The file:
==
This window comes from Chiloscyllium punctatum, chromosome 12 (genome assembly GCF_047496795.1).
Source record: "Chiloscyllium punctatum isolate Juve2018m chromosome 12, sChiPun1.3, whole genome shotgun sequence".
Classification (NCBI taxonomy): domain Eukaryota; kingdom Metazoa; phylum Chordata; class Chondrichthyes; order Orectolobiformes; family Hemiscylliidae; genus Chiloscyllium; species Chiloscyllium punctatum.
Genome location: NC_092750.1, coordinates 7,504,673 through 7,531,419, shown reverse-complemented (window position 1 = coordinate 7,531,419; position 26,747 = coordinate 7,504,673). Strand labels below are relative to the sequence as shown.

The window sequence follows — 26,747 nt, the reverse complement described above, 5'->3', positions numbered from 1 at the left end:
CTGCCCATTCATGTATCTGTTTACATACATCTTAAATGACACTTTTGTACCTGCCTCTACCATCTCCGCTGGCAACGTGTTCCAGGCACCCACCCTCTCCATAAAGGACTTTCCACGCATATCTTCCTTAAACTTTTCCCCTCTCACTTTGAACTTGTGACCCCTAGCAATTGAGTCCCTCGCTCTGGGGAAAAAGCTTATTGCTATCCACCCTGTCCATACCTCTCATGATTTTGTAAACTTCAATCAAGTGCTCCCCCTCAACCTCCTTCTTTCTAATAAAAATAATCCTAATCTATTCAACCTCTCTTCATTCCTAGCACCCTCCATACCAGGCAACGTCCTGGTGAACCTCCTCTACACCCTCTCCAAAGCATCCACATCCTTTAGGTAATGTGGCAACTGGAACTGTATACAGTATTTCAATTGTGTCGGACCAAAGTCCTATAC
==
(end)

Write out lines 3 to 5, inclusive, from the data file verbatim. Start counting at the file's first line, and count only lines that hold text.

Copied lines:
Classification (NCBI taxonomy): domain Eukaryota; kingdom Metazoa; phylum Chordata; class Chondrichthyes; order Orectolobiformes; family Hemiscylliidae; genus Chiloscyllium; species Chiloscyllium punctatum.
Genome location: NC_092750.1, coordinates 7,504,673 through 7,531,419, shown reverse-complemented (window position 1 = coordinate 7,531,419; position 26,747 = coordinate 7,504,673). Strand labels below are relative to the sequence as shown.

The window sequence follows — 26,747 nt, the reverse complement described above, 5'->3', positions numbered from 1 at the left end: